As reported earlier, preferable substrate for KstD2 from Rhodococcus ruber is progesterone [54]. The kstD2 from N. simplex has the moderate amino acid sequence similarity (69%) with that KstD2 from R. ruber. In this study, we tested KstD activity of N. simplex in vivo towards progesterone (Pr), and its hydroxylated derivatives, such as 17α-OH-Pr and 11α,17α-di-OH-Pr. As shown in Fig. 6, the corresponding 1(2)-dehydroderivatives were formed as major products from all three substrates. Their accumulation reached maximum level at 10 h, followed by the consequent degradation. Lower degradation was observed in the presence of α,α-dipyridyl (the inhibitor of iron containing enzymes).

Fig. 6

a: Bioconversion of progesterone (Pr, 0.4 g/l) with and without α,α-dipyridyl (Dip). b: Bioconversion of 17α-hydroxy-progesterone (17α-OH-Pr, 1 g/l) with and without α,α-dipyridyl. c: Bioconversion of 11α,17α-di-hydroxy-progesterone (11α,17α-di-OH-Pr, 1 g/l) without α,α-dipyridyl. In all variants resting AcC-induced N. simplex VKM Ac-2033D cells were used


Sterol degradation

The genetics of sterol (phytosterol and β-sitosterol) degradation by mycolic-acid rich actinobacteria belonging to Mycolicibacterium (syn. Mycobacterium) (e.g. M. smegmatis, M. neoaurum), Mycobacterium (e.g. M. tuberculosis), Rhodococcus, Gordonia and other genera have been studied intensively during past two decades, while little information is known for the representatives of Nocardioides and related actinobacteria. Similar to many other soil-dwelling bacteria [55] N. simplex could be able to utilize abundant plant sterols such as sitosterol which is a core component of plant membranes. Indeed, N. simplex VKM Ac-2033D grows on phytosterol as a sole source of carbon and energy as it was confirmed in this study. Phytostenones were detected as major intermediates at phytosterol degradation by the N. simplex VKM Ac-2033D cells.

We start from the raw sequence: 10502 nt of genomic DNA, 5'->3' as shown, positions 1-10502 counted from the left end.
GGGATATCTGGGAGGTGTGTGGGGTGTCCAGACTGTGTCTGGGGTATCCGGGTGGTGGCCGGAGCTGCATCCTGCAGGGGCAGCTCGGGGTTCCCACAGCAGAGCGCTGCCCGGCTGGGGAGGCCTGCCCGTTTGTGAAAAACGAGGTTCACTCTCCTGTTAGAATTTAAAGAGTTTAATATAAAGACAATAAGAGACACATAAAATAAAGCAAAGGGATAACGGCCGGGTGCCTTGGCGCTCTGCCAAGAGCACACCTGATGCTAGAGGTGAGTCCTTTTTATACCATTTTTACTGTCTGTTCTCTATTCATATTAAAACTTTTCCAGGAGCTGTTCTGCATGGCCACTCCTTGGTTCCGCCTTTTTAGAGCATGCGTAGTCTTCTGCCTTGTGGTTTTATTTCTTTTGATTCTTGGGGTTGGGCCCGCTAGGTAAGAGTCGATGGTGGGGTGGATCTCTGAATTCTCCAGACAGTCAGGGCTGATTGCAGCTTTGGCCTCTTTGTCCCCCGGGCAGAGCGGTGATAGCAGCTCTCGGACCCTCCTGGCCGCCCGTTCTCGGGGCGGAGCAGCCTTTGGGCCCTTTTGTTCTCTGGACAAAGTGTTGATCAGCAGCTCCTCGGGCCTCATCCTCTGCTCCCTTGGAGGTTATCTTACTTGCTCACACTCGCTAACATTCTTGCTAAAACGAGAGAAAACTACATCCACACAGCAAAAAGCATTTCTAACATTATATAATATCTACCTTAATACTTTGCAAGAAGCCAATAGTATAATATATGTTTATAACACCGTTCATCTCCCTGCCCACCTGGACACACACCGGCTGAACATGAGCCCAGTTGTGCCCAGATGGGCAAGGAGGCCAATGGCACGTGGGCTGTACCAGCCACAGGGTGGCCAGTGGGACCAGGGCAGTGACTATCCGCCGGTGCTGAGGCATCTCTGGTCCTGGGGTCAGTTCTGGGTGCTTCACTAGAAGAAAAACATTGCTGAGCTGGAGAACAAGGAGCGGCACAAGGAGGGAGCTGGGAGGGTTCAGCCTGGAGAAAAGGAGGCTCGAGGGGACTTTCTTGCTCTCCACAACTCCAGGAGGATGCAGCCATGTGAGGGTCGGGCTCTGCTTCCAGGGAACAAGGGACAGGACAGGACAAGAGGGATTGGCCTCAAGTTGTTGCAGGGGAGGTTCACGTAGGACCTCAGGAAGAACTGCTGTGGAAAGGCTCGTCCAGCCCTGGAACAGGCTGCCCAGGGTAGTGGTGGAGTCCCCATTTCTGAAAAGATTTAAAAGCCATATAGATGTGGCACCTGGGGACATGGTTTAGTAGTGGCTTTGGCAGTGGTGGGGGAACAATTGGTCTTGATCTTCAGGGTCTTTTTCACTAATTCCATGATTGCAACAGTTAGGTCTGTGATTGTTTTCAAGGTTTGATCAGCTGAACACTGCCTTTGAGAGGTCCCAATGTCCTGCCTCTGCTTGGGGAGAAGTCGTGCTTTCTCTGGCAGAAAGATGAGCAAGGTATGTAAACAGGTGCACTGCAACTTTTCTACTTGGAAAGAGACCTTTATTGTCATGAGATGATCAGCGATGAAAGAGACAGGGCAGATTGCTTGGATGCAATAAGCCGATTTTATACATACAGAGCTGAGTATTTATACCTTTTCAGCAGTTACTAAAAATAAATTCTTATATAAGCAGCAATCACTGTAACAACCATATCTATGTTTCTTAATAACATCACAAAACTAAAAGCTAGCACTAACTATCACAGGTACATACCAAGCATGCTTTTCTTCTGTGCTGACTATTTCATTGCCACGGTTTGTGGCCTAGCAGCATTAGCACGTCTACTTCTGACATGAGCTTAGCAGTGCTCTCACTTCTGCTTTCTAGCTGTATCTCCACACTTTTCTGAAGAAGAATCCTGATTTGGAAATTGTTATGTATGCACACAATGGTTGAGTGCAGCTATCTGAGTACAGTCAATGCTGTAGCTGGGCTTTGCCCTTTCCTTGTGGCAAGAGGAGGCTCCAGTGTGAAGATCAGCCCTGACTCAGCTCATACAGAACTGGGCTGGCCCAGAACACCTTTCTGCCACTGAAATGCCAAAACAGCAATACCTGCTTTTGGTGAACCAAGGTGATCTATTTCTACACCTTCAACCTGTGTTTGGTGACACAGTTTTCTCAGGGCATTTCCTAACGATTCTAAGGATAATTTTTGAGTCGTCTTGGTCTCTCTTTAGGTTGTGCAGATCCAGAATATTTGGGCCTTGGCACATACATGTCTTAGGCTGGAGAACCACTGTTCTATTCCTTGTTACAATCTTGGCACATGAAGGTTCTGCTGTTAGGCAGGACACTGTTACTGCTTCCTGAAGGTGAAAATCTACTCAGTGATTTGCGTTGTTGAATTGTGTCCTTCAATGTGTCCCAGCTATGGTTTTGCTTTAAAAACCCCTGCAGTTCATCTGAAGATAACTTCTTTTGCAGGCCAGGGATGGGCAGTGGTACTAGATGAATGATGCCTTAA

N. simplex is capable of full degradation of phytosterol and different other steroids without substituents in steroid core such as androstenedione, or progesterone (Supplementary Table S1). Genes whose products could play role in the reactions of steroid catabolism in N. simplex VKM Ac-2033D were predicted (Table 3, Fig. 7) based on their orthology with the known genes and new transcriptomic data.